A few years ago, Chris Moneymaker signed in to an online poker room for US$39 at pokerstars.com. The 27-year-old accountant from Spring Hill, Tenn., eventually went on to win a US$10,000 buy-in to the 2003 World Series of Poker in Las Vegas. And the rest is pop culture history.
Inspired by the 1998 John Dahl movie Rounders, Moneymaker (his real name, not a moniker) survived the many flops, turns and rivers of No-Limit Texas Hold ‘Em to win the main event of the World Series – worth a cool US$2.5 million.
He’s since appeared on David Letterman’s Late Show and Sirius Satellite’s Playboy Radio; he’s released his autobiography, Moneymaker: How an Amateur Poker Player Turned $40 into $2.5 Million at the World Series of Poker; he’s launched his own online gaming business at moneymakergaming.com; and, yes, he’s quit his number-crunching job to become a professional player.
Moneymaker’s 2003 win earned him a reputation as the Godfather of Poker and helped launch an online poker revolution that became a billion-dollar industry.
Among the current players is CryptoLogic Inc., a Toronto-based developer of online gaming software, with reported record revenue of US$25.1 million and earnings of $5.1 million for the fourth quarter of 2005. Year-end revenue topped $86.3 million and the company, which reported no debt, raked in $20.5 million in earnings.
CryptoLogic licenses its gambling software through the firm’s wholly-owned subsidiary, WagerLogic Ltd., to gaming companies that operate from islands like Antigua in the Caribbean and Malta in the Mediterranean, where online gambling is legal. Among WagerLogic’s premier licensees are William Hill and The Ritz Club London.
Behind the scenes of software development and product licensing, CryptoLogic has set up a monster network that simulates the massive multiplayer online gaming environment. Thousands of players typically hit a game operator’s central servers at the same time. CryptoLogic’s network ensures the software passes user-acceptance testing.
The company also works closely with its licensees around the world, providing networking hardware and services that address traffic management and security issues, says Jasba Simpson, CryptoLogic’s director of enterprise architecture.
Licensees’ data centres around the world have been interconnected to form a global network and traffic hops from island to island to whichever servers are available. Networking technologies like content switching, load balancing, traffic shaping and acceleration have been built into the network. “We’ve created this tapestry of opportunities to reach our players,” says Simpson.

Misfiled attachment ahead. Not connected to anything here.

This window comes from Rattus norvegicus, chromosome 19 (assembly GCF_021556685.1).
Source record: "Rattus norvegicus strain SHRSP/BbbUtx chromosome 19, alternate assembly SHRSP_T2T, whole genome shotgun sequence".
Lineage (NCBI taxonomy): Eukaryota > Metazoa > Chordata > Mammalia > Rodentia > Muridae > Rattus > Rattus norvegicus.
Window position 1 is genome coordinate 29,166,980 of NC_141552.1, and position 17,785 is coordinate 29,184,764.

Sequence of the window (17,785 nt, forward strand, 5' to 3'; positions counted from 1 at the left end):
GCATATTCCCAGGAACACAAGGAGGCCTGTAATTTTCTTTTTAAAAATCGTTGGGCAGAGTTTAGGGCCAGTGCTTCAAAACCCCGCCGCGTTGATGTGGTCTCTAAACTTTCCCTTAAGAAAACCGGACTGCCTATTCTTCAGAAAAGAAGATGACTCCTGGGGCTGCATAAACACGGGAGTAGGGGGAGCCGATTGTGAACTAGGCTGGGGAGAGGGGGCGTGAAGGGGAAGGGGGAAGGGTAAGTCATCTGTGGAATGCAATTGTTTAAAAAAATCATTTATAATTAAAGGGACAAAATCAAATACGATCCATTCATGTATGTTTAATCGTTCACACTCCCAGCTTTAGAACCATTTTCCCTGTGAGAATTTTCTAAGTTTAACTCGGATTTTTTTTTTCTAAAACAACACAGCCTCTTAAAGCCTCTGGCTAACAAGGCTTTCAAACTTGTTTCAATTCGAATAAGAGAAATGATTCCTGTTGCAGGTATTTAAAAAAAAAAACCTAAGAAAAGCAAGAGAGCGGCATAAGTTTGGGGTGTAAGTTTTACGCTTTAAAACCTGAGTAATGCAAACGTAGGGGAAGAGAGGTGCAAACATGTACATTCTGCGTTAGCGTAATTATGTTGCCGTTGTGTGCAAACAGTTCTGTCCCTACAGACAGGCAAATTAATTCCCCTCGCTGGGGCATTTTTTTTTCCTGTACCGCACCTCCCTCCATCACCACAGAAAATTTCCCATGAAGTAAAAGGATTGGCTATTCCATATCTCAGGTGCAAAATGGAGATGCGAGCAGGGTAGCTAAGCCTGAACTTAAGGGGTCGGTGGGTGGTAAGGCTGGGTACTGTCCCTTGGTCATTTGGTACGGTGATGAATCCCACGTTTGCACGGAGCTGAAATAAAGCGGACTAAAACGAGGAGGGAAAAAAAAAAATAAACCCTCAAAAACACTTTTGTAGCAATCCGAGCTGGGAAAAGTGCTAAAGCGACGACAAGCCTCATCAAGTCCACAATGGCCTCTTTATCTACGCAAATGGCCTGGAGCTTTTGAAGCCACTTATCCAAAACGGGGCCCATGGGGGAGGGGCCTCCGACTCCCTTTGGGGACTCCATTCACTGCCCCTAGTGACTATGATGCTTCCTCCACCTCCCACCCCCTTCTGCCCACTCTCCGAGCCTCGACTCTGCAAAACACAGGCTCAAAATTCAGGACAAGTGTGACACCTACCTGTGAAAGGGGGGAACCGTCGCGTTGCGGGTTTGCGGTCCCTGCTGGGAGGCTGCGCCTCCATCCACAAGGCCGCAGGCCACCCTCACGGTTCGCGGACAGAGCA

CryptoLogic’s IT roadmap is intricately aligned with its business goals and Simpson says the network forms a key area for CryptoLogic to succeed as a company. The business model is based on an enterprise architecture that’s comprised of infrastructure and application architects, as well as business and information architects.
“Unless we have a good understanding of the business strategies, in a language and in a documented way that we can refer to,” says Simpson, “it would be very difficult for us to select what kind of networking technology to build in the future, for example.”
Business and information architects document the company’s business strategy and then break it down to the implications, as to what kind of technology architectures will have to be developed to support the business, says Simpson.
“We need to understand, for example, if the company is planning to license its software to 10 new [gaming operators] next year, then that would imply a certain growth that we need to analyze,” he says. “Then we can go back to the networking side and say, over the next two years we expect a 10-times growth in network usage, and we need to deal with that. What are the implications of that, and are our data centres capable?”
The key driver for poker is liquidity, says Simpson, and advanced networking technology like content switching and traffic acceleration is creating that liquidity.
Room for more
He says the more people you have playing in one place, the more likely the correct room is available with the right number of people, for the correct amounts of money you want to bet, and for the type of game you want to play. “And that’s why the shared-room concept is employed.”
Poker is a unified room, says Simpson. In the back-end, all the players meet in the same place. There can be 10,000 players online at peak, and that puts “a fair bit of strain” on the network. “Players are coming in from all around the world, through all our different licensees,” he says. “That means we have to tie everyone’s software, to bring all the information and share it. Ultimately all their information, regarding their [game play] activity, is shared into one consolidated form in real-time.”
This aspect is essential to make online game play interactive. The interconnected poker room brings together 10 players around a virtual online table, where they can place bets and raise each other as they would in real life.